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CROI: Blacks More Likely to Have HIV Virologic Failure

March 3, 2011

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CROI: Blacks More Likely to Have HIV Virologic Failure
By Ed Susman, Contributing Writer, MedPage Today
Published: March 01, 2011
Reviewed by Zalman S. Agus, MD; Emeritus Professor
University of Pennsylvania School of Medicine and
Dorothy Caputo, MA, RN, BC-ADM, CDE, Nurse Planner



BOSTON
-- A meta-analysis of five clinical trials suggests that African-American patients infected with HIV are more likely to experience virologic failure than whites after initiating antiretroviral therapy (ART), researchers said.

The analysis, encompassing data from more than 2,400 ART-naive non-Hispanic white and black patients, found that the risk of having detectable HIV viremia was 40% higher among blacks than whites, said Heather Ribaudo, PhD, senior research scientist at the Harvard School of Public Health in Boston.

After 192 weeks of therapy, virologic failure emerged among 45% of black patients and 32% of the white patients, a difference that achieved statistical significance (P<0.001), Ribaudo reported here at the annual Conference on Retroviruses and Opportunistic Infections.

Aside from race, other factors associated with an increased hazard of virologic failure included younger age, lower baseline CD4+ cell counts, higher baseline HIV-1 RNA levels, less education, infection with hepatitis C, and recent nonadherence.

In their meta-analysis, the research team also observed that black race was associated with a modest increase of about 33 CD4+ cells/mm3 (P=0.18), a larger increase over 96 weeks than seen in whites after adjusting for pretreatment factors (including baseline CD4), although Ribaudo said that it was unlikely this would have been associated with clinically meaningful differences.

The data was collected from studies conducted by the AIDS Clinical Trials Group (ACTG) between 1998 and 2005; 1,344 non-Hispanic white and 1,151 non-Hispanic black patients initiated ART in one of the trials. The data appeared to be consistent across antiretroviral regimens and persisted after adjustment for baseline characteristics, Ribaudo said.

"However, my own hypothesis is this difference we are seeing is due to social factors," Ribaudo told MedPage Today following her press conference presentation. "We have seen genetic differences in polymorphisms, although we haven't seen data that show these differences make a huge difference in clinical outcomes. In our study we were able to adjust for education level and for social support. We did try some of that adjustment," she added.

While the adjustments did attenuate the differences seen between blacks and whites in the studies, the differences did not disappear, Ribaudo stressed. "I think we still have limitations of our study in regard to the number of patients involved," she added.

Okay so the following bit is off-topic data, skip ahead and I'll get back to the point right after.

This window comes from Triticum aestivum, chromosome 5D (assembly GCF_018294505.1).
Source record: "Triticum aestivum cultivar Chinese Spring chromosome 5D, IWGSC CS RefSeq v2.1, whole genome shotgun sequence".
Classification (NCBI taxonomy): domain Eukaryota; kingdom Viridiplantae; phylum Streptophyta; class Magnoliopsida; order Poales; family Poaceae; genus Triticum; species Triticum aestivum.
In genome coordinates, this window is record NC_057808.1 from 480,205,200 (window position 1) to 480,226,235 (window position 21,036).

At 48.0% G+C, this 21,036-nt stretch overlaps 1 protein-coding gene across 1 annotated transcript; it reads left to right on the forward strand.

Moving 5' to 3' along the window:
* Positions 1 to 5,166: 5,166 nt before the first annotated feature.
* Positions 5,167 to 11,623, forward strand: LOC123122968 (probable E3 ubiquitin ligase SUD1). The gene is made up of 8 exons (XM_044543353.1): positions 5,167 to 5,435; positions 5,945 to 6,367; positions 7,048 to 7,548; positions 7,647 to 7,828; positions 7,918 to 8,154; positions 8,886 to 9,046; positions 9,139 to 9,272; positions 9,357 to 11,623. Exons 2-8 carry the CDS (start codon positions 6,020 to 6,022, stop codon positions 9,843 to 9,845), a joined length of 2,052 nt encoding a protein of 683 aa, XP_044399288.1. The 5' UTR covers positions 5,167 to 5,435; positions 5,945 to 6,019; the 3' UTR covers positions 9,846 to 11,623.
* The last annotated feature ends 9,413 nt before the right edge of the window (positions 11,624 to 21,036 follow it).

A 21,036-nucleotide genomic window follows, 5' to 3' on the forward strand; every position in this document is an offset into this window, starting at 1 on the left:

The initial analysis appeared to show a 60% increased risk of experiencing virologic failure among blacks when compared with whites, but when other factors were considered, the increased risk was adjusted to about 40%. "This finding did not appear to be explained by recent adherence and potential confounding demographic, medical, or social factors that were measured," she explained.

In addition, Ribaudo acknowledged that other factors could have further confounded the research. "We were unable to capture some of the key social factors such as housing costs, housing status, income levels, and number of dependents," she said.

"I would agree that social factors, as opposed to genetic factors, are involved in these differences," said Julie Davids, director of national advocacy and mobilization for the AIDS Foundation of Chicago. "The lack of information regarding patients' income is a key missing element.

"Virologic failure of antiretrovirals is likely not due to some inherent biological or chemical difference between diverse populations infected with HIV," Davids told MedPage Today. "Sadly, it's all too often the systemic failure to provide sustained access to treatment itself, with people of color facing multiple barriers to the consistent, culturally-competent medical care and support that has been shown to increase treatment success," she commented.

In addition, she said, "With more people added to the waiting list for the AIDS Drug Assistance Program (ADAP) every week, and people of color facing the greatest impact of the national recession that threatens access to care, it's a perfect storm for increasing racial inequities in the epidemic."

 

Ribaudo and Davids had no disclosures.



Primary source: Conference on Retroviruses and Opportunistic Infections
Source reference:
Ribaudo H, et al "Race differences in the efficacy of initial ART on HIV infection in randomized trials undertaken by ACTG" CROI 2011; Abstracts 50.

 

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